I would be greatly disappointed if Carlos Marmol returns as the Cubs closer next year. And I think it’s fair to say I wouldn’t be the only one.
Marmol’s frequent inability to throw strikes has largely accounted for his 10 blown saves this season–the most in the majors.
Walks, in particular, are a closer’s worst enemy and Carlos has 46 in just 73 innings.
That alone is the definition of a closer beating himself, and it’s apparent the opposition has caught on given Marmol’s above 6.00 ERA over his last 35 appearances.
His overall numbers are not any better. A (2-6) record and unsightly 3.86 ERA are unfavorable compared to the rest of the league’s best shut-down men.
For one thing, eight of the top-10 closers in MLB have an ERA less than 3.00, and six post an ERA less than 2.50.
Not surprisingly, half the top-10 closers will be pitching in the postseason. Just more proof the Cubs won’t win with a guy as unpredictable as Marmol closing games.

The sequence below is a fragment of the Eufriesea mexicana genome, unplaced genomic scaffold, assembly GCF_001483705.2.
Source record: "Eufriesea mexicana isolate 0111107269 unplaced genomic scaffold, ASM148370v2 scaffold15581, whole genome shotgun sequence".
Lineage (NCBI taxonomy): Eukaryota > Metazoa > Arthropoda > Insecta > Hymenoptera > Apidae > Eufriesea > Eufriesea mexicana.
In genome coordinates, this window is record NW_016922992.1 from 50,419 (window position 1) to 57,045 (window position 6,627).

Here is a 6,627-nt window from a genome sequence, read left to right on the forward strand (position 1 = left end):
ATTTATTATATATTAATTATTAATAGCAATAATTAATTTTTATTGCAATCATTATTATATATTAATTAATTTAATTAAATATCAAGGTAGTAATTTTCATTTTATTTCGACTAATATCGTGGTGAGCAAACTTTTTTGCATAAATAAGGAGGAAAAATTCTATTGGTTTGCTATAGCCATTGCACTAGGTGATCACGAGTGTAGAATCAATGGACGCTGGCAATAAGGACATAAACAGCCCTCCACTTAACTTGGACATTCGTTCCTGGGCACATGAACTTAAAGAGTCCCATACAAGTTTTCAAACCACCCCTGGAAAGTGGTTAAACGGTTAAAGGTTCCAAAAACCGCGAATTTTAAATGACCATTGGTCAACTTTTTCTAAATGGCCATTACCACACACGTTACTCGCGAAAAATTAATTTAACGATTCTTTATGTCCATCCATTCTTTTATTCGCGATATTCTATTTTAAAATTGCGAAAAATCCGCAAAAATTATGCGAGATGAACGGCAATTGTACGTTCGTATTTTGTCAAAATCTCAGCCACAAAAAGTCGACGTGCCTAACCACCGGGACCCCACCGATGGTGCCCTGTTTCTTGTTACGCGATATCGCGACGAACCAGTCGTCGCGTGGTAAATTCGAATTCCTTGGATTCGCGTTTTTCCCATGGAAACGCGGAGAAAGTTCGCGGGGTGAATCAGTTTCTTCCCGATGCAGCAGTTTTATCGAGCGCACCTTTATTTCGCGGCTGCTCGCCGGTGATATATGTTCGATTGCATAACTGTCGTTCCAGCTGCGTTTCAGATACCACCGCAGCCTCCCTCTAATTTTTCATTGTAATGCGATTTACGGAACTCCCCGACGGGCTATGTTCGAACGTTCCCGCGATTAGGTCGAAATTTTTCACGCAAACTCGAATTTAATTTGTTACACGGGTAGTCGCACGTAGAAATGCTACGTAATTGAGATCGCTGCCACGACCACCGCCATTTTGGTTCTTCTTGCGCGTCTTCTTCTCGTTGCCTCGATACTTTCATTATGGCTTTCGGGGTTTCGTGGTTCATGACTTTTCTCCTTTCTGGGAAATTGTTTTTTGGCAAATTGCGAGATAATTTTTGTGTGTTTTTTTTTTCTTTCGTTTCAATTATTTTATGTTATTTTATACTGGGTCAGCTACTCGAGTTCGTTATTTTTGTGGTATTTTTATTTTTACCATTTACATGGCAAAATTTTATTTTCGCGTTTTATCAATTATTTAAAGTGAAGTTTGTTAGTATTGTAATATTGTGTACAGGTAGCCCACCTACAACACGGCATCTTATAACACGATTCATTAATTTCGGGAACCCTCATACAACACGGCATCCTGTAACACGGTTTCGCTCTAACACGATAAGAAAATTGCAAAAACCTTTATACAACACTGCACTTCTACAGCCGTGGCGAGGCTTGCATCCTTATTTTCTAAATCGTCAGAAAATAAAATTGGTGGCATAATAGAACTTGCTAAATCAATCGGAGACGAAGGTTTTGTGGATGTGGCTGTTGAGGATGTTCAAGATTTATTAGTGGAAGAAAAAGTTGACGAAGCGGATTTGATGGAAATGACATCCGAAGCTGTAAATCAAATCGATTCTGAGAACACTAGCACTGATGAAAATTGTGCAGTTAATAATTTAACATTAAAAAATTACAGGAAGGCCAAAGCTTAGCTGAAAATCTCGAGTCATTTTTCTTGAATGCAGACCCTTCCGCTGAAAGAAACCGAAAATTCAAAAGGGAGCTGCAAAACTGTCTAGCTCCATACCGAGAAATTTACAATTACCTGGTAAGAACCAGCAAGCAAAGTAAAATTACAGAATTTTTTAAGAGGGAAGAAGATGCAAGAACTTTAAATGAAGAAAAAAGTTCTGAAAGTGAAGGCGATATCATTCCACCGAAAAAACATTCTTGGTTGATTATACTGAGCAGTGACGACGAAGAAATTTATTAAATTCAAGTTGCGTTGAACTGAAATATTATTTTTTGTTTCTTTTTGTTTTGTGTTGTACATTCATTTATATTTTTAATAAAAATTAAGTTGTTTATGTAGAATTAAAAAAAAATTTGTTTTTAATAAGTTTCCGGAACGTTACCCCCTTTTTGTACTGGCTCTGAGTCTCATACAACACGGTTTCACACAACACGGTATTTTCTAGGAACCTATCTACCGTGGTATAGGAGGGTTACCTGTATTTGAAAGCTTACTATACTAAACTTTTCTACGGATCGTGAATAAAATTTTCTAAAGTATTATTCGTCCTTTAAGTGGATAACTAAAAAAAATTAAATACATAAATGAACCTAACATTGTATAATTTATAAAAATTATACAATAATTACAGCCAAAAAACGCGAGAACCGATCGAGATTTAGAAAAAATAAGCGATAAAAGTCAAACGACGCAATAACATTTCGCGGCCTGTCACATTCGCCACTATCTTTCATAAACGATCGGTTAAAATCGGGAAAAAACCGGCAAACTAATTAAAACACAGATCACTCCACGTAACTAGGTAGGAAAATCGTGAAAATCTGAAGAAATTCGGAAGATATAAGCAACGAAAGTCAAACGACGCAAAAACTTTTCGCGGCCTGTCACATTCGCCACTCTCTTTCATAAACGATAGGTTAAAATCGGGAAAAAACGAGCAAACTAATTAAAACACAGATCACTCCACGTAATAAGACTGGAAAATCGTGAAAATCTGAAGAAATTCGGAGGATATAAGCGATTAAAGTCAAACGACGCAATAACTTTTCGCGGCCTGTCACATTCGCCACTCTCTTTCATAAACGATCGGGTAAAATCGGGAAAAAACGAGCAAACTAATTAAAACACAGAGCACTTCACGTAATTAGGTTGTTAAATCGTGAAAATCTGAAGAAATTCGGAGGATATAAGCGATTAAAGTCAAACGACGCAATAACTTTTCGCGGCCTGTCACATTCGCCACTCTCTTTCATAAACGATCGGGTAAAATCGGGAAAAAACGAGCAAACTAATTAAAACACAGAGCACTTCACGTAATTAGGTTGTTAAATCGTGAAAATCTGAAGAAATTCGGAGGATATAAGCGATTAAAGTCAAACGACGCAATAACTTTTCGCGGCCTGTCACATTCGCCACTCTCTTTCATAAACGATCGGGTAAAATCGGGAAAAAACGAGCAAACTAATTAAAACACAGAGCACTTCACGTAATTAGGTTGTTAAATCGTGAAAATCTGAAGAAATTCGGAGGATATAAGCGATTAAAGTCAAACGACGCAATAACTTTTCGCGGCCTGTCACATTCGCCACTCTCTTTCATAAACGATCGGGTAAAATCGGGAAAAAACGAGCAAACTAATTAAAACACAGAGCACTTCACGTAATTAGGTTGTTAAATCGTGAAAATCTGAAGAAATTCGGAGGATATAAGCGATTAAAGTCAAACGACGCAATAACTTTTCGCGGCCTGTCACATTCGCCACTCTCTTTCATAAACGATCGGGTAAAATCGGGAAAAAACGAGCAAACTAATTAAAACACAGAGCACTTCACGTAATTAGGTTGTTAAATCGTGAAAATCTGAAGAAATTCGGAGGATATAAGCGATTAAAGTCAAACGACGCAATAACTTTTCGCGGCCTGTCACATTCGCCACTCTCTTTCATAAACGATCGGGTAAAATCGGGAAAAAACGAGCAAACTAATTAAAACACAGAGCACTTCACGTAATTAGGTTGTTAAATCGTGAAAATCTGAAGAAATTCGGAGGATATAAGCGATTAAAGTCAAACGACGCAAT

As I’ve said before, however, just because Marmol isn’t suited for the closer’s role doesn’t mean he’s not a valuable arm in the late innings.
With the Cubs sporting the major’s third best improvement in bullpen ERA since last season, adding Marmol along side Sean Marshall would be an added bonus come April.
But acquiring a top-of-the-line closer has become yet another priority for the Cubs during this most important offseason.
Marmol, unfortunately, isn’t the best answer in the ninth. Any GM can see that, right?